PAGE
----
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Case Study: Small Room, Extremely Large Screen

Two installation firms create an epic home theater with a 324-tile LED video wall, $500K worth of video equipment, 200 amps of protected power, and 9.4.4 channels of Dolby Atmos surround in this Arizona home.

When passion overtakes practicality, big things can happen. In the case of this Paradise Valley, Ariz., home, really big things happened in the form of a massive 246-inch (18×10 foot) Digital Projection Radiance LED wall — the largest residential installation of its kind. The homeowner is a fanatic about home theater, so when he purchased this new home, the top priority was a high-performance system with an extreme image that filled the entire front wall.

Hope Home Theater - Screen and Seats
Photo by Mark Skalny

With that kind of enthusiasm, it took not one but two installation firms to meet the client’s desires. The homeowner was an existing client of RevampIT Audio Video, an installation firm based in Scottsdale, Ariz. The room allocated for the home theater — previously a library — was small at only 20×15 feet with a 12-foot ceiling, eliminating the use of a two-piece projection system.

“We simply could not fill the front wall with a traditional projector and screen setup,” says Jack Thompson, owner of RevampIT Audio Video. “Even with some very expensive projectors, we were maxing out at about a 220-inch screen size due to the throw distance needed while keeping the quality high. The other issue we were going to run into with the projector, which would have been right above the seating area, is noise.”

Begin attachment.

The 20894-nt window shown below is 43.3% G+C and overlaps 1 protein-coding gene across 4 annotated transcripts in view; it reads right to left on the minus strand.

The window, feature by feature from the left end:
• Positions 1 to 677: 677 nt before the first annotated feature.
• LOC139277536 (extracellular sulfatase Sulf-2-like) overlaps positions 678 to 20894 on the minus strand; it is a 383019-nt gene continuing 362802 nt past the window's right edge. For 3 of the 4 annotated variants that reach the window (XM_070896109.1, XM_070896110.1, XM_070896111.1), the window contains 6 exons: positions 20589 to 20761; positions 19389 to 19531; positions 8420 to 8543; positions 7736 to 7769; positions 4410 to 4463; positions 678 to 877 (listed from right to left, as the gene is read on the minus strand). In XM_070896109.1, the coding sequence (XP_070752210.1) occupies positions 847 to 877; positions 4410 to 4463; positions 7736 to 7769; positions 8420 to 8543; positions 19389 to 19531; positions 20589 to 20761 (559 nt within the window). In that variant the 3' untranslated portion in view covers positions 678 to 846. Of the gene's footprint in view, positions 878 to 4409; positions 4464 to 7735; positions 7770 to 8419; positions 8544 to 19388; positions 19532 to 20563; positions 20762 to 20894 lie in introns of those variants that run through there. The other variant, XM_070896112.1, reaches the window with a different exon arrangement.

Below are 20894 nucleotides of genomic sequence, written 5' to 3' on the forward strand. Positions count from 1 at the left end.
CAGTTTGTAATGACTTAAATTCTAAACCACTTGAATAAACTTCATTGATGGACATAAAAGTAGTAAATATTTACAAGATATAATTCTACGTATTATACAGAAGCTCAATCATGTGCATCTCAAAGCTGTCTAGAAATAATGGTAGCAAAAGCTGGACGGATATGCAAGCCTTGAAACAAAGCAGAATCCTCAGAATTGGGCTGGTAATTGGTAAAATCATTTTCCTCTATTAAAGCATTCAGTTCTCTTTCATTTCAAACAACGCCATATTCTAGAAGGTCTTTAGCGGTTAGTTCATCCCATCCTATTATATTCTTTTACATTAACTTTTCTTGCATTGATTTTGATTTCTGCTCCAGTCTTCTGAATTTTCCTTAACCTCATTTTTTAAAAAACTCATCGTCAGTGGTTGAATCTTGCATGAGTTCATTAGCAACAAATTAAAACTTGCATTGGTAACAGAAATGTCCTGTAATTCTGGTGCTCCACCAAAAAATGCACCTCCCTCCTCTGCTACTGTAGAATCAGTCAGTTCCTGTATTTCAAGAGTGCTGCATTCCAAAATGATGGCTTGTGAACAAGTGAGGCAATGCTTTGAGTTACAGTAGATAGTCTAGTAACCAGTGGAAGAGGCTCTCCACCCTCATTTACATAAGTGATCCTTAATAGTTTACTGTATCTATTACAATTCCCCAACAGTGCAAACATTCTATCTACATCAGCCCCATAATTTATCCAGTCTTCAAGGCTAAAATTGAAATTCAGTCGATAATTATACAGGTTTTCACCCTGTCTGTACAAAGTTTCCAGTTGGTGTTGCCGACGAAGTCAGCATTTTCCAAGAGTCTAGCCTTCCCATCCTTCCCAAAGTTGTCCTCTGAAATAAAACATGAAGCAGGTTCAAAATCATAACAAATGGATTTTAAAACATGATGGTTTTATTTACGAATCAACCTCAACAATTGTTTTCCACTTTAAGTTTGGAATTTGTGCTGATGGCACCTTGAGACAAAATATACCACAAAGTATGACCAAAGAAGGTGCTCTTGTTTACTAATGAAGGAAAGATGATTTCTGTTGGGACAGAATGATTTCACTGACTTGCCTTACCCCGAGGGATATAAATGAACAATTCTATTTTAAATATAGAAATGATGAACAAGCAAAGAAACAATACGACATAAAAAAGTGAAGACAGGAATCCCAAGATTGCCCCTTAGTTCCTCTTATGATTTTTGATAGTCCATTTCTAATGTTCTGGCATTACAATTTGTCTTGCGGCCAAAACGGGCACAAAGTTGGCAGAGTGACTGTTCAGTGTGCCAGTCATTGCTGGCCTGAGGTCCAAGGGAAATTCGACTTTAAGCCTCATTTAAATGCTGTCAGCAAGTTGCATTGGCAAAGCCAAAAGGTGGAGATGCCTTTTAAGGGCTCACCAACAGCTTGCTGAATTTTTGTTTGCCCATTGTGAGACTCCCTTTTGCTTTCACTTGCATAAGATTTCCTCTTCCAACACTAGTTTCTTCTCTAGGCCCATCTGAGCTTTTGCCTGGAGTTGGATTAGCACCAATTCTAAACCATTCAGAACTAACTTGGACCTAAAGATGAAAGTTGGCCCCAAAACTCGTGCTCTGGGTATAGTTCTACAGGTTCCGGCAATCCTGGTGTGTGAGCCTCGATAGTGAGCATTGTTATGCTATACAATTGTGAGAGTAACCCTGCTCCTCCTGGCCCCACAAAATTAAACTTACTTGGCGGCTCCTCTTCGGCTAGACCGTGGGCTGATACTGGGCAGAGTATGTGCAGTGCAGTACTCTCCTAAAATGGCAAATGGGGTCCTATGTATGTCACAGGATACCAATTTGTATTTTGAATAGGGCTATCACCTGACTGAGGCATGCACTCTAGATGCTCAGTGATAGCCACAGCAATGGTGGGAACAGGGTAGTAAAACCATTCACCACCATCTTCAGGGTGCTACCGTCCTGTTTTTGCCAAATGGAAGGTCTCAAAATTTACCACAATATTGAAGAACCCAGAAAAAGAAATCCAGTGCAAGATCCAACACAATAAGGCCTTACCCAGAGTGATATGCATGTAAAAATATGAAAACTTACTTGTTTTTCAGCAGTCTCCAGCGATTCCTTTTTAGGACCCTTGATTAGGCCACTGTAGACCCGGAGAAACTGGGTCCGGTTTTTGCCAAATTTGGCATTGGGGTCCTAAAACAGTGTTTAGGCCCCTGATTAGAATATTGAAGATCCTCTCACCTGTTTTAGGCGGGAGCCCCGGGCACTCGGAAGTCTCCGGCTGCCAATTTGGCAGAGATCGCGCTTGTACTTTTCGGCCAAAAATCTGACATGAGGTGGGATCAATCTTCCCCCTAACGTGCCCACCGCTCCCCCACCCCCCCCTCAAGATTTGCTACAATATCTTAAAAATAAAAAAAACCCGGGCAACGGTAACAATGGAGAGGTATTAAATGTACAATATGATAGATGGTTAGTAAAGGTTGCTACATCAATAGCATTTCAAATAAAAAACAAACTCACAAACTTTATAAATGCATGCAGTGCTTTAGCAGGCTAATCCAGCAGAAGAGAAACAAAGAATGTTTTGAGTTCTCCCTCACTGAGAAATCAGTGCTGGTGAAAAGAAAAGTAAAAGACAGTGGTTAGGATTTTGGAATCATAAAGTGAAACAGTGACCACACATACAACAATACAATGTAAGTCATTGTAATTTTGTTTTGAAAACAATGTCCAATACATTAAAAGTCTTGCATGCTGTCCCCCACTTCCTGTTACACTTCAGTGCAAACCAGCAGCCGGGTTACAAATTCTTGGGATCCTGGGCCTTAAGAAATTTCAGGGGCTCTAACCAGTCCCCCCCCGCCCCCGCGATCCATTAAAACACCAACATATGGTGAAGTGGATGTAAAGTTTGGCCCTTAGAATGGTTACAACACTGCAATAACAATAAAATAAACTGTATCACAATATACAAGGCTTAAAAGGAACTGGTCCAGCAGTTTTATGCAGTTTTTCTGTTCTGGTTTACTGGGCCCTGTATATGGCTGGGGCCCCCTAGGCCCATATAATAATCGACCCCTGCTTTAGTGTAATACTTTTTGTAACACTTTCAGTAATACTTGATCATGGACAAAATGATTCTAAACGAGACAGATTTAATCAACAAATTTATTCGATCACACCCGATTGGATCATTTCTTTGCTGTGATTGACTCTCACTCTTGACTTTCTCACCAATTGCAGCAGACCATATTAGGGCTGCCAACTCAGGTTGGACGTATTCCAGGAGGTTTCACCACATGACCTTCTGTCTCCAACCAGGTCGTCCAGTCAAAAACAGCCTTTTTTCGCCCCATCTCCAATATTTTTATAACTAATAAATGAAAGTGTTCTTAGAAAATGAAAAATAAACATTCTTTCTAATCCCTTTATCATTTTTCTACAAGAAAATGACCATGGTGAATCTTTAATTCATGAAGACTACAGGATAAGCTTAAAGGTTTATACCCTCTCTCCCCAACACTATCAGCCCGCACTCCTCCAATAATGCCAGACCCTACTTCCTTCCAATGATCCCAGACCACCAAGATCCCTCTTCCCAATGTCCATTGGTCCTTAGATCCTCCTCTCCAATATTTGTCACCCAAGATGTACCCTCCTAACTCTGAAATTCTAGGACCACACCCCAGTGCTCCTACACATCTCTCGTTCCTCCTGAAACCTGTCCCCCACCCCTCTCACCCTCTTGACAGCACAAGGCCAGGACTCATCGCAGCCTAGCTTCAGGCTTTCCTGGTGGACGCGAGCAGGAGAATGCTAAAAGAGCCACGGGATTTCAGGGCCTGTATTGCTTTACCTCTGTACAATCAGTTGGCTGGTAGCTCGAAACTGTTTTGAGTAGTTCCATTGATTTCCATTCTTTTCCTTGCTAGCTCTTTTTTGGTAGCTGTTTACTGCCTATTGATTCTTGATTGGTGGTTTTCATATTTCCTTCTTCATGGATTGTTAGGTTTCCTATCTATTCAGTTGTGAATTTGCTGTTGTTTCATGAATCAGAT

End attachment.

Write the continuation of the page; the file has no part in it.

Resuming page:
A Tale of Two Installers (And a Builder)

That’s when Thompson called Ryan Hills, owner of Digital Home Creations in Rochester, N.Y., whom he’d met years ago through the CEDIA channel. Thompson asked Hills for help with the theater’s design, equipment selections, 3D renderings, and CAD drawings. As the project evolved, Thompson invited Hills to come out to Arizona to be his right-hand man on the technical side. “I knew Ryan was the guy to make it all happen,” says Thompson. “He is a mentor and has helped me greatly to grow my business and get it to the high-end level.”

Hills suggested that instead of a traditional two-piece projection system, they go with a more unconventional method normally seen in commercial video — Radiance LED from Digital Projections (DPI). Radiance is an ultra-bright solution comprising Micro LED tiles that all fit together seamlessly to make a huge screen wall for vivid imagery. In this case, the video wall uses a whopping 324 Micro LED tiles to deliver a stunning image.